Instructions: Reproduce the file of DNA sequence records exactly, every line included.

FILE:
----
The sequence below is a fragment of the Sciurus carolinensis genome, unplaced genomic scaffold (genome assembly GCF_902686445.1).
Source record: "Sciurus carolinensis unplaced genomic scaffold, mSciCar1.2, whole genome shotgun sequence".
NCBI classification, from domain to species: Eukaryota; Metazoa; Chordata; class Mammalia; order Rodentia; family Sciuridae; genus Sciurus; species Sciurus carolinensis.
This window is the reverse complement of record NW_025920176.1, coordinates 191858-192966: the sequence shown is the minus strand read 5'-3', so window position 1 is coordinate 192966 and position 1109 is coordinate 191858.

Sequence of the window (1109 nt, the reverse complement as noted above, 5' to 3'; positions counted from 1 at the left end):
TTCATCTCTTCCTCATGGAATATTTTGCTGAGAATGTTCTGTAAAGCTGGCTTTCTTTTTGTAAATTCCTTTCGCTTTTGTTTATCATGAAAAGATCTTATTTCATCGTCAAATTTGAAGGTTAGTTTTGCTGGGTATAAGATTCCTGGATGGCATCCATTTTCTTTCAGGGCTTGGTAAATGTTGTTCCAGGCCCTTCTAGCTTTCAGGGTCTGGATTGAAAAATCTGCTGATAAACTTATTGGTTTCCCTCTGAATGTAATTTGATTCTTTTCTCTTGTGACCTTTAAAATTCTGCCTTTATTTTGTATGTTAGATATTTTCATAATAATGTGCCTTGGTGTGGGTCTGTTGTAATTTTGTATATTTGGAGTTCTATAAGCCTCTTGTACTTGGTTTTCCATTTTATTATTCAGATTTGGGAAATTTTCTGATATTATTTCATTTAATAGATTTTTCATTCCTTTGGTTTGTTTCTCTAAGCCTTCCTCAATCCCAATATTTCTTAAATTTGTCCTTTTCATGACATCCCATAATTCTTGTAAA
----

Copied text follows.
The sequence below is a fragment of the Sciurus carolinensis genome, unplaced genomic scaffold (genome assembly GCF_902686445.1).
Source record: "Sciurus carolinensis unplaced genomic scaffold, mSciCar1.2, whole genome shotgun sequence".
NCBI classification, from domain to species: Eukaryota; Metazoa; Chordata; class Mammalia; order Rodentia; family Sciuridae; genus Sciurus; species Sciurus carolinensis.
This window is the reverse complement of record NW_025920176.1, coordinates 191858-192966: the sequence shown is the minus strand read 5'-3', so window position 1 is coordinate 192966 and position 1109 is coordinate 191858.

Sequence of the window (1109 nt, the reverse complement as noted above, 5' to 3'; positions counted from 1 at the left end):
TTCATCTCTTCCTCATGGAATATTTTGCTGAGAATGTTCTGTAAAGCTGGCTTTCTTTTTGTAAATTCCTTTCGCTTTTGTTTATCATGAAAAGATCTTATTTCATCGTCAAATTTGAAGGTTAGTTTTGCTGGGTATAAGATTCCTGGATGGCATCCATTTTCTTTCAGGGCTTGGTAAATGTTGTTCCAGGCCCTTCTAGCTTTCAGGGTCTGGATTGAAAAATCTGCTGATAAACTTATTGGTTTCCCTCTGAATGTAATTTGATTCTTTTCTCTTGTGACCTTTAAAATTCTGCCTTTATTTTGTATGTTAGATATTTTCATAATAATGTGCCTTGGTGTGGGTCTGTTGTAATTTTGTATATTTGGAGTTCTATAAGCCTCTTGTACTTGGTTTTCCATTTTATTATTCAGATTTGGGAAATTTTCTGATATTATTTCATTTAATAGATTTTTCATTCCTTTGGTTTGTTTCTCTAAGCCTTCCTCAATCCCAATATTTCTTAAATTTGTCCTTTTCATGACATCCCATAATTCTTGTAAA